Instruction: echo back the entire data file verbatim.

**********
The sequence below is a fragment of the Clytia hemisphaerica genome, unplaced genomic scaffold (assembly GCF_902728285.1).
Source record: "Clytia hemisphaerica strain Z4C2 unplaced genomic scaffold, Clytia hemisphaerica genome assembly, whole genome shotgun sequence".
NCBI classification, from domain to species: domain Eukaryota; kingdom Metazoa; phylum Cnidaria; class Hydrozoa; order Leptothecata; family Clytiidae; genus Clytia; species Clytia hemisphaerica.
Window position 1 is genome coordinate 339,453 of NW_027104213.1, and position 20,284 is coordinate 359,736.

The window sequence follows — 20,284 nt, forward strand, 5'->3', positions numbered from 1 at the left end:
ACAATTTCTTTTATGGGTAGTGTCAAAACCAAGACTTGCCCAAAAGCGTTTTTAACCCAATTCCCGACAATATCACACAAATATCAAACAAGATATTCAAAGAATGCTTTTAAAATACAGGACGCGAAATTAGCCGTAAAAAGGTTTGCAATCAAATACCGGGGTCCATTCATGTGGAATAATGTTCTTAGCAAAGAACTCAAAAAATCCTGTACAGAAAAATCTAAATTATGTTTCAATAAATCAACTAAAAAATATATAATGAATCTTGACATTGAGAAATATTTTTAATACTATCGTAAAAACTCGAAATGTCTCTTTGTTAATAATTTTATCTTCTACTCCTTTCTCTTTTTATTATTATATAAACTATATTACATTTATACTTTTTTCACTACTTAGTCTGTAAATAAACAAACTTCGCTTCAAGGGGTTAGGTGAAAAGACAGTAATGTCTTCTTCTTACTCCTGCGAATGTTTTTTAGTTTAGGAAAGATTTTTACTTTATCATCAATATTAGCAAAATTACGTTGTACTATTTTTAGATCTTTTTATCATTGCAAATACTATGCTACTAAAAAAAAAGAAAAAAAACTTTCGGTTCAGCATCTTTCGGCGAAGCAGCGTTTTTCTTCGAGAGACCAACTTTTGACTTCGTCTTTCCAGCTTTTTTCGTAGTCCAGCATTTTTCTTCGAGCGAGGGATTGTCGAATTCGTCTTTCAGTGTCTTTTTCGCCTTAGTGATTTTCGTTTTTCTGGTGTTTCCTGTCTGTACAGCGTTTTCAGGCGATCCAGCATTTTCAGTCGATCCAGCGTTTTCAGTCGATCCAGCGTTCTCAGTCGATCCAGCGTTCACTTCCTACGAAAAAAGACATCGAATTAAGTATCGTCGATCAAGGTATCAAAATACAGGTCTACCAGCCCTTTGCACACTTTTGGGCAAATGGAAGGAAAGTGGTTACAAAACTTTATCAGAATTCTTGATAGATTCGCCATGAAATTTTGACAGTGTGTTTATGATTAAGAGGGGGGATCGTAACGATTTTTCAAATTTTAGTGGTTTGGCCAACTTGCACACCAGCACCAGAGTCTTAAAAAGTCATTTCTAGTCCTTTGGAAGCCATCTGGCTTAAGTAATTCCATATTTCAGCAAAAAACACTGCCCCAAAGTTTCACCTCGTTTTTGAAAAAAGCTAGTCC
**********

The sequence below is a fragment of the Clytia hemisphaerica genome, unplaced genomic scaffold (assembly GCF_902728285.1).
Source record: "Clytia hemisphaerica strain Z4C2 unplaced genomic scaffold, Clytia hemisphaerica genome assembly, whole genome shotgun sequence".
NCBI classification, from domain to species: domain Eukaryota; kingdom Metazoa; phylum Cnidaria; class Hydrozoa; order Leptothecata; family Clytiidae; genus Clytia; species Clytia hemisphaerica.
Window position 1 is genome coordinate 339,453 of NW_027104213.1, and position 20,284 is coordinate 359,736.

The window sequence follows — 20,284 nt, forward strand, 5'->3', positions numbered from 1 at the left end:
ACAATTTCTTTTATGGGTAGTGTCAAAACCAAGACTTGCCCAAAAGCGTTTTTAACCCAATTCCCGACAATATCACACAAATATCAAACAAGATATTCAAAGAATGCTTTTAAAATACAGGACGCGAAATTAGCCGTAAAAAGGTTTGCAATCAAATACCGGGGTCCATTCATGTGGAATAATGTTCTTAGCAAAGAACTCAAAAAATCCTGTACAGAAAAATCTAAATTATGTTTCAATAAATCAACTAAAAAATATATAATGAATCTTGACATTGAGAAATATTTTTAATACTATCGTAAAAACTCGAAATGTCTCTTTGTTAATAATTTTATCTTCTACTCCTTTCTCTTTTTATTATTATATAAACTATATTACATTTATACTTTTTTCACTACTTAGTCTGTAAATAAACAAACTTCGCTTCAAGGGGTTAGGTGAAAAGACAGTAATGTCTTCTTCTTACTCCTGCGAATGTTTTTTAGTTTAGGAAAGATTTTTACTTTATCATCAATATTAGCAAAATTACGTTGTACTATTTTTAGATCTTTTTATCATTGCAAATACTATGCTACTAAAAAAAAAGAAAAAAAACTTTCGGTTCAGCATCTTTCGGCGAAGCAGCGTTTTTCTTCGAGAGACCAACTTTTGACTTCGTCTTTCCAGCTTTTTTCGTAGTCCAGCATTTTTCTTCGAGCGAGGGATTGTCGAATTCGTCTTTCAGTGTCTTTTTCGCCTTAGTGATTTTCGTTTTTCTGGTGTTTCCTGTCTGTACAGCGTTTTCAGGCGATCCAGCATTTTCAGTCGATCCAGCGTTTTCAGTCGATCCAGCGTTCTCAGTCGATCCAGCGTTCACTTCCTACGAAAAAAGACATCGAATTAAGTATCGTCGATCAAGGTATCAAAATACAGGTCTACCAGCCCTTTGCACACTTTTGGGCAAATGGAAGGAAAGTGGTTACAAAACTTTATCAGAATTCTTGATAGATTCGCCATGAAATTTTGACAGTGTGTTTATGATTAAGAGGGGGGATCGTAACGATTTTTCAAATTTTAGTGGTTTGGCCAACTTGCACACCAGCACCAGAGTCTTAAAAAGTCATTTCTAGTCCTTTGGAAGCCATCTGGCTTAAGTAATTCCATATTTCAGCAAAAAACACTGCCCCAAAGTTTCACCTCGTTTTTGAAAAAAGCTAGTCC